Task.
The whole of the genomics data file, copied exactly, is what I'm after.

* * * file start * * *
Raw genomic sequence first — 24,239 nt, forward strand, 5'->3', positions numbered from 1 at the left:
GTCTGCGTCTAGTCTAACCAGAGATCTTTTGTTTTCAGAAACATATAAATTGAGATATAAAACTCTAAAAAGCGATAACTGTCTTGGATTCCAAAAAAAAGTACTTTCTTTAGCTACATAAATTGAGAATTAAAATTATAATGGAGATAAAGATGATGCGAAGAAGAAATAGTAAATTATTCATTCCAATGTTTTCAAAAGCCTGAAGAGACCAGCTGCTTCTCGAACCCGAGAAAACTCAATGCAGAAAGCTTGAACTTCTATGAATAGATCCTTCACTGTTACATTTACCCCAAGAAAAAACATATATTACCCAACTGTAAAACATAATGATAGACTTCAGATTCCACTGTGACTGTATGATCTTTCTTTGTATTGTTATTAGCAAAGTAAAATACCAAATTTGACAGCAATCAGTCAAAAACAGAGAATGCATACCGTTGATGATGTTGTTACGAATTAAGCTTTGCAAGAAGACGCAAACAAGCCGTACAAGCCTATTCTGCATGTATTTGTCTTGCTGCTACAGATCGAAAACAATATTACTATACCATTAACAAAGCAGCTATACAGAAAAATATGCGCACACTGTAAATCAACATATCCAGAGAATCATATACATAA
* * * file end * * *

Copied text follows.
Raw genomic sequence first — 24,239 nt, forward strand, 5'->3', positions numbered from 1 at the left:
GTCTGCGTCTAGTCTAACCAGAGATCTTTTGTTTTCAGAAACATATAAATTGAGATATAAAACTCTAAAAAGCGATAACTGTCTTGGATTCCAAAAAAAAGTACTTTCTTTAGCTACATAAATTGAGAATTAAAATTATAATGGAGATAAAGATGATGCGAAGAAGAAATAGTAAATTATTCATTCCAATGTTTTCAAAAGCCTGAAGAGACCAGCTGCTTCTCGAACCCGAGAAAACTCAATGCAGAAAGCTTGAACTTCTATGAATAGATCCTTCACTGTTACATTTACCCCAAGAAAAAACATATATTACCCAACTGTAAAACATAATGATAGACTTCAGATTCCACTGTGACTGTATGATCTTTCTTTGTATTGTTATTAGCAAAGTAAAATACCAAATTTGACAGCAATCAGTCAAAAACAGAGAATGCATACCGTTGATGATGTTGTTACGAATTAAGCTTTGCAAGAAGACGCAAACAAGCCGTACAAGCCTATTCTGCATGTATTTGTCTTGCTGCTACAGATCGAAAACAATATTACTATACCATTAACAAAGCAGCTATACAGAAAAATATGCGCACACTGTAAATCAACATATCCAGAGAATCATATACATAA